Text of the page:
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74HC165 over Arduino SPI
MUFF WIGGLER Forum Index -> Music Tech DIY  
Author 74HC165 over Arduino SPI
I need to read 80 digital inputs connected to push button switches with an arduino uno.
At first I thought about a 8x10 matrix (with diodes across each switch) using multiplexing, a 74HC595 on the columns + 2x digital output and a 74HC165 inputs on the rows to avoid using many uC pins.
Then I thought, why not using 10x 74HC165, and no multiplexing? It would take less time I think (you just transfer 10 bytes instead of testing 10 columns and transfer 1 byte for each of them, so 16 bytes in total).
Other advantages: less pins, pullup resistors instead of diodes.
Disadvantages: many ICs to solder, but that's not a problem since this is a one-time-only PCB.

I'm wondering, can I use Arduino SPI to speed up and to check the inputs during an interrupt?
If yes, do you think I need buffer IC on the SPI lines, since I'm using 10 ICs (assuming the PCB is not more than 16cm*16cm).
diodes (1N4148) are about the same price as a resistor, so that's no argument.
Use hardware spi, that is able to clock at 8Mhz
I have never used the 74HC165 so I'm not sure to have CPOL and CPHA correct, but you have to use them in daisy chain (output of first chip connect to input of second chip etc.) and sample them synchrone (tying all SH wires together)
code in setup:
SPCR = (1<<SPE) // SPI enable
|(1<<MSTR) //master mode
|(0<<CPOL) //setup rising
|(0<<CPHA) //sample falling
|(0<<SPR1); //fosc max
SPSR = (1<<SPI2X); //double frequency

and to transfer:
PORTB &= ~(1<<PB2); // drive CS low
SPDR = your_byte; // send which dac channel
while ( !(SPSR & (1<<SPIF))) {}; // ready?
PORTB |= (1<<PB2); // drive SS high again
yes, you can use 10 ICs and just clock the data in, its just more parts. if the board is large and the parts spread out, there could be some speed limitations due to capacitance of the traces, but it should be fine. a buffer IC could help here, but you probably wont need it. its just the clock and select lines that run the full length, the data line gets passed from IC to IC, so its already buffered. and you can poll the ICs in an interrupt, it will take around 200 clock cycles to complete, or 12us.
Have you considered using a GPIO SPI device ?.

Eg. the MCP23S17 gives you 16 I/O lines (halves your i/o device count), has internal pull-ups, can generate a pin change interrupt (saves polling the devices). You can link up to 8 of them. Easy enough to code for.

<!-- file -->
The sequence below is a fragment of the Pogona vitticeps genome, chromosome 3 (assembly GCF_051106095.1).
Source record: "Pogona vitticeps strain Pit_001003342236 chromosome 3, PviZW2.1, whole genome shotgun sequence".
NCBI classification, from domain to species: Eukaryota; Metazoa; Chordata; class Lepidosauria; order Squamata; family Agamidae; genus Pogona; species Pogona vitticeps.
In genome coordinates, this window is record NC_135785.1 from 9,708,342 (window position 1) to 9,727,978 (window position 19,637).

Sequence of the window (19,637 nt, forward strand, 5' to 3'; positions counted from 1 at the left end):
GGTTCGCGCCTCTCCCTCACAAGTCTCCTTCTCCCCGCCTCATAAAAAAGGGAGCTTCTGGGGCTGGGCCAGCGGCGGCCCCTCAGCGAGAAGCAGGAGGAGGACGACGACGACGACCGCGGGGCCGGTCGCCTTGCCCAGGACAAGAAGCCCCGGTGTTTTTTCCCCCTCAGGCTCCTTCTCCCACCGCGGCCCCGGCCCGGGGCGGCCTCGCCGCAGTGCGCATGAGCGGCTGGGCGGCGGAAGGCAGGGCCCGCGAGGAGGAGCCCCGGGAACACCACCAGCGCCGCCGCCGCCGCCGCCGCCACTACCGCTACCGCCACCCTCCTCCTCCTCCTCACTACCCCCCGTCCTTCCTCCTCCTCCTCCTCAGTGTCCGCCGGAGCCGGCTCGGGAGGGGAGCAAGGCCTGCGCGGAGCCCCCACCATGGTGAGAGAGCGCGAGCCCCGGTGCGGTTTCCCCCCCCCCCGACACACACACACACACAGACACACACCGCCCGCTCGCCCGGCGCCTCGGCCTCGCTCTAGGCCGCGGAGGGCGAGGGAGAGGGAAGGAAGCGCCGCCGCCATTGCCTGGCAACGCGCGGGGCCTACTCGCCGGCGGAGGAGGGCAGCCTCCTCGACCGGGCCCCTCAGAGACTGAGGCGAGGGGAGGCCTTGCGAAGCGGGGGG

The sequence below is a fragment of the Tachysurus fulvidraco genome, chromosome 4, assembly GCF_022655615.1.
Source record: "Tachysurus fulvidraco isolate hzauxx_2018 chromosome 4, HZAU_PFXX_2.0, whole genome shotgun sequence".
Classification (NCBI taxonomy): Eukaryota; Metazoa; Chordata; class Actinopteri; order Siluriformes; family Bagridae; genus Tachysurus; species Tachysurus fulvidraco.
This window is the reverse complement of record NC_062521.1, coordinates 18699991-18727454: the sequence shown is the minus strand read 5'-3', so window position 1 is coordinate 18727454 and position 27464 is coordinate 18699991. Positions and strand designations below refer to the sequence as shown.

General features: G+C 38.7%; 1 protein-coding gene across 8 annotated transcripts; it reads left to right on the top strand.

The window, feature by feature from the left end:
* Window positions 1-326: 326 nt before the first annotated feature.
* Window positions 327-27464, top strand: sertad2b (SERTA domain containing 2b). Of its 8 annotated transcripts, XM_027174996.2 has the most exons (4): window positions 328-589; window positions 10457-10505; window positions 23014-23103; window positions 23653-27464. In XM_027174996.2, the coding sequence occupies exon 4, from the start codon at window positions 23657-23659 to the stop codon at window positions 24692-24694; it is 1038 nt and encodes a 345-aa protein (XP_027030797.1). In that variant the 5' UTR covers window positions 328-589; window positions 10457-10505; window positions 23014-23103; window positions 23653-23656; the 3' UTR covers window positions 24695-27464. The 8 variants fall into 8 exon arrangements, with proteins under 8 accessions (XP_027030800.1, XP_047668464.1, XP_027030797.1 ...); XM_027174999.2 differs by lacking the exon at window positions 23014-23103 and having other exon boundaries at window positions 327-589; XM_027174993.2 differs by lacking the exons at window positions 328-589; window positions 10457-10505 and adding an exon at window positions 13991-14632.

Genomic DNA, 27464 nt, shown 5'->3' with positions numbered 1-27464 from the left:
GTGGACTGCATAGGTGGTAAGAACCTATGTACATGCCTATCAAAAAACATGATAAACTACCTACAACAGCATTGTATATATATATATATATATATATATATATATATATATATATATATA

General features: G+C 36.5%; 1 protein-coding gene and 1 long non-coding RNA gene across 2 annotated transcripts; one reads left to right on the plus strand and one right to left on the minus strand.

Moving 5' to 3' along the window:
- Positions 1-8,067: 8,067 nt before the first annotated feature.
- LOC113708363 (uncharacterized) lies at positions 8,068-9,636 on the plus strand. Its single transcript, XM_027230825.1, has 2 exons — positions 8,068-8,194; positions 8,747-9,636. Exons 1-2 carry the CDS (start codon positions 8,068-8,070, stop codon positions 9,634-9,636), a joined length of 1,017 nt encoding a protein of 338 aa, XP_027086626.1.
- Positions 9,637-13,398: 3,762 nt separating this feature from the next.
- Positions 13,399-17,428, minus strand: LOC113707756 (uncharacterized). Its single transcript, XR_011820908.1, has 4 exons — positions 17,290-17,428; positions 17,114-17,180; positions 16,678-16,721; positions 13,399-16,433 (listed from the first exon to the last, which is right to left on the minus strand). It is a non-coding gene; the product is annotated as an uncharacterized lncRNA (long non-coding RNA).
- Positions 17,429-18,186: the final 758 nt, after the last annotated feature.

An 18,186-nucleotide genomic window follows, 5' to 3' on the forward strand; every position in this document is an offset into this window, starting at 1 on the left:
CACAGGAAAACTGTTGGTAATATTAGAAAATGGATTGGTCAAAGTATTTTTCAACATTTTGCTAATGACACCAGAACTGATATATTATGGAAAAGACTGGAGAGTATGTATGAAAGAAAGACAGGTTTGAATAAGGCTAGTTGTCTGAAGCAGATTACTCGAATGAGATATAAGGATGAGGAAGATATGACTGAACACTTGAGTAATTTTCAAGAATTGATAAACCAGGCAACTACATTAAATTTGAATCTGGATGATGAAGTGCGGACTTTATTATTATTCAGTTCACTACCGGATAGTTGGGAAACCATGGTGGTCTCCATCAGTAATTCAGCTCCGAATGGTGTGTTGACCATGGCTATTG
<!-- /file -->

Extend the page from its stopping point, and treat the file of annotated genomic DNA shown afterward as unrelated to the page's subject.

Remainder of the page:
@gbiz thanks for posting that, ordered immediately some of those on a breakout board.

They even have interrupts:
There are two interrupt pins, INTA and INTB, that can be associated with their respective ports, or can be logically OR’ed together so that both pins will activate if either port causes an interrupt.
The interrupt output can be configured to activate under two conditions (mutually exclusive):
1. When any input state differs from its corresponding Input Port register state. This is used to indicate to the system master that an input state has changed.
2. When an input state differs from a preconfigured register value (DEFVAL register).
The Interrupt Capture register captures port values at the time of the interrupt, thereby saving the condition that caused the interrupt.
(source: datasheet)
I would go with the diode matrix configuration, and then use one 16 channel multiplexer connected to the 10 row lines, and one 8 bit shift register (parallel in, serial out) to read the 8 columns together. It requires only 2 ICs, 5 pins for the mux (enable pin, 4 control pins, you can tie the common one to either GND or VCC), and 3 pins for the shift register (data out, clock, latch for storing the data in the register before reading it).
A matrix w/diodes is the best (cheapest) solution, but
If this is a monosynth keyboard have you considered using a resistor ladder on an ADC? ...or multiple ADC channels?

Another (best) solution that will give 16 inputs MUX is the 4067 analog switch...more, 5 of them, all sharing the same 4 bit scan bus but each 4067 with it's own common input. That's 9 GPIO for your 80 switches.
The beauty of this setup is if the switches were pressure sensitive types, photocells, or double strike types (velocity), those 5 inputs could be to ADC's smile
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